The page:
While I waited in line at the feed store yesterday, the clerk said to the woman in front of me, “Have a great day and enjoy this beautiful weather.”
“Isn’t it wonderful?” said the woman. “I’ll be happy if this is how it is all winter.”
I smiled to myself. I wouldn’t complain either if we had cool nights (no lower than -5 degrees Celsius) and mild days (between 5 and 10 degrees) all winter instead of -20 and snow to shovel. Our oil and electric bill would be considerably less. Tending to the animals would be easier, and accidents due to storm conditions would be considerably fewer.
Like me, this woman at the feed store supports climate change if this means milder winters. However, I know we’re not meant for milder winters. We’re still living in a partial ice age, and things are going to get considerably cooler here in Nova Scotia over the coming years.
I didn’t always dread a cooler temperature. In the 1970s, when reports on the news claimed we were entering a new ice age, inwardly, I rejoiced. I was a kid and loved winter. I was thinking of all the snow forts I could build, larger than the ones I was already building with the usual four feet of snow we had on the ground. I thrived in winter activities and spent my days skating, building snowmen, tobogganing and ski-dooing.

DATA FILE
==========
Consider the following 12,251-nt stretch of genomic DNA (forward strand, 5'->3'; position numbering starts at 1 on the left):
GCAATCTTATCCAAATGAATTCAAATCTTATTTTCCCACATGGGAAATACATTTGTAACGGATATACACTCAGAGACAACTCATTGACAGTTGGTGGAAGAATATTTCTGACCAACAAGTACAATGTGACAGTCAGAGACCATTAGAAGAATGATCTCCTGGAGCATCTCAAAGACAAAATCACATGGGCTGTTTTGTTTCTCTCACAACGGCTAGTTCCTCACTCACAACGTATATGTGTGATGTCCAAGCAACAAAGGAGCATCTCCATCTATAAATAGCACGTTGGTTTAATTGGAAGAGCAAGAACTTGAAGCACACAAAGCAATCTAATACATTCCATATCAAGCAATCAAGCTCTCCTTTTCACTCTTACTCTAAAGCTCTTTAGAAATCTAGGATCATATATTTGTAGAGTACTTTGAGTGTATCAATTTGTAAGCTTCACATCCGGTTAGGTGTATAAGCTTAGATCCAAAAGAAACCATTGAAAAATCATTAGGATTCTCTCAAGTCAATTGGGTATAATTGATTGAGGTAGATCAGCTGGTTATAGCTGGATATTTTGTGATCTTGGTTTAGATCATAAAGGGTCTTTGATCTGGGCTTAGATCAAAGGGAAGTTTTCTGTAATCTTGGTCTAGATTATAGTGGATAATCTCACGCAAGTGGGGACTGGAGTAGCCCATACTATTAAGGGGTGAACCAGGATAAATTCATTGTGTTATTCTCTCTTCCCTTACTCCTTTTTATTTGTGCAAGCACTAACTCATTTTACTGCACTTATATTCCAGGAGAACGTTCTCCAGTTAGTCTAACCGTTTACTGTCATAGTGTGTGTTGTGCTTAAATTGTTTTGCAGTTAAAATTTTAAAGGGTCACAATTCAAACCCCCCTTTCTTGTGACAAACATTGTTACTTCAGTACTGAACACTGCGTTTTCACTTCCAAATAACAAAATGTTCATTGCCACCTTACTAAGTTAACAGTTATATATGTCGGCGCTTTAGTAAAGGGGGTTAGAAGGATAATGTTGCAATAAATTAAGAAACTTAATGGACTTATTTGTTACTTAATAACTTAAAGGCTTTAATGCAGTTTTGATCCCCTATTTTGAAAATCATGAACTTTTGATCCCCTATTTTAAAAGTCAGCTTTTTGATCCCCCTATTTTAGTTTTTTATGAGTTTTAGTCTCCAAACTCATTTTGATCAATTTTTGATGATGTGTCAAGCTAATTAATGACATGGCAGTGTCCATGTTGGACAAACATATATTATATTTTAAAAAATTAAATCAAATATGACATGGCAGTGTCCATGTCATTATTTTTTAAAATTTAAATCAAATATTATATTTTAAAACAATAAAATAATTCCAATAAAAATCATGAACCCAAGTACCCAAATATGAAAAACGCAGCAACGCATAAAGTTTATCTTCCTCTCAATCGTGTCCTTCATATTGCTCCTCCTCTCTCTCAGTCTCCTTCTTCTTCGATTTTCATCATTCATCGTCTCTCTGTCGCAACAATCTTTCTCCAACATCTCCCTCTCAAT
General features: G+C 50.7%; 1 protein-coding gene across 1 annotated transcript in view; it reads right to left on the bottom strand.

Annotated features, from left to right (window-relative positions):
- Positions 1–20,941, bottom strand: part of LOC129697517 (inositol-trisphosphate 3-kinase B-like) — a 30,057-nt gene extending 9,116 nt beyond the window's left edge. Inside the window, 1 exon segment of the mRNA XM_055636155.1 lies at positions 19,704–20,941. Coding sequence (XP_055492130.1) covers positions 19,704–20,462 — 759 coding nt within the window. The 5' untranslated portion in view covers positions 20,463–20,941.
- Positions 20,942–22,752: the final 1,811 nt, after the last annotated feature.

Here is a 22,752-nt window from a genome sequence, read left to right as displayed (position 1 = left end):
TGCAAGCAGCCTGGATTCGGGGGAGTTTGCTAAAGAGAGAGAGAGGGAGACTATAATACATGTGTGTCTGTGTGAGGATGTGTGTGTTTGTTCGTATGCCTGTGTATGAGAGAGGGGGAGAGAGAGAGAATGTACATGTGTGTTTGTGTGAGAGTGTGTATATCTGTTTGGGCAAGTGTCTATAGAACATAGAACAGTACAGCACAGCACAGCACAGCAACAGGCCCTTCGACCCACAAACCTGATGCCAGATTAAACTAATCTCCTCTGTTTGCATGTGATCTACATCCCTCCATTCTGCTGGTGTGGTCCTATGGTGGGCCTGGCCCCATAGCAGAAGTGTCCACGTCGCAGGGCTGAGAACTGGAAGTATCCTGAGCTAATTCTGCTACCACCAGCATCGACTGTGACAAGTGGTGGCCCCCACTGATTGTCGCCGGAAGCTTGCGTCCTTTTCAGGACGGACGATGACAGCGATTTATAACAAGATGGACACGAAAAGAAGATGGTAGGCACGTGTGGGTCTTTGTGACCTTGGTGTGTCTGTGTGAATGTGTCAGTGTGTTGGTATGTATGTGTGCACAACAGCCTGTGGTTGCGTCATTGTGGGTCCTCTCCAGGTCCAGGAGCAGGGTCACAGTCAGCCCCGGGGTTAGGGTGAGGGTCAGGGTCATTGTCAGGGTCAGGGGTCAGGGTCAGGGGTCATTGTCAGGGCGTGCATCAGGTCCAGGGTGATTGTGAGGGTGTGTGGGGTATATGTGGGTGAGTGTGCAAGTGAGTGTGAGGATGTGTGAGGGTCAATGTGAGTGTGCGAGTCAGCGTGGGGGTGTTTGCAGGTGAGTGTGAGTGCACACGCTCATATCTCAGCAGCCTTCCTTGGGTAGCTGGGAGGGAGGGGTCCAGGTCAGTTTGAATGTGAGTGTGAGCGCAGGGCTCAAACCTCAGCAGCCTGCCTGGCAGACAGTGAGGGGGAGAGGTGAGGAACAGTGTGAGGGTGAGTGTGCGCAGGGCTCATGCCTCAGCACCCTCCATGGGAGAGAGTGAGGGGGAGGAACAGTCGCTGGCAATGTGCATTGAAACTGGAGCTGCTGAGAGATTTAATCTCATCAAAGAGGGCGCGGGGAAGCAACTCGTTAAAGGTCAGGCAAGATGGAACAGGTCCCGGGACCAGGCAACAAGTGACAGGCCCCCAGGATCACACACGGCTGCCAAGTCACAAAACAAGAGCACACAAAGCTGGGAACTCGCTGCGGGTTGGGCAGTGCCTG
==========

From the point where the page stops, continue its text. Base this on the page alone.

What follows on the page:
My parents appeared to have not paid attention to the warnings. They never spoke about it. They came from an era and place where winters had been more harsh, where winter weather lay upon the land from the end of September until early May. They knew how to survive so didn’t worry about such silly weather predictions.
Here we are, more than 40 years later, having survived the latest “Ice Age”. Now we’re supposed to enter a warming period. Let’s call it the “Tropical Age”.
For a recap of all the empty threats presented by climate alarmists over the past few decades, check out this Louder with Crowder video: 50 Years of FAILED Climate Predictions in 15 Minutes (or Less!).
My personal thoughts on Earth’s climate are simple. It is always changing. It has always changed and will always change. Us puny humans have little affect on it. Humans have survived every change because we adapted, we migrated to more favourable locations, we learned to live with it. The changes today are no different from those 10,000 years ago in the sense that those who adapt survive, and those who don’t succumb.
How many would cross this bridge to safety?
I’m guessing 30% of humans wouldn’t, and they would perish where they stood.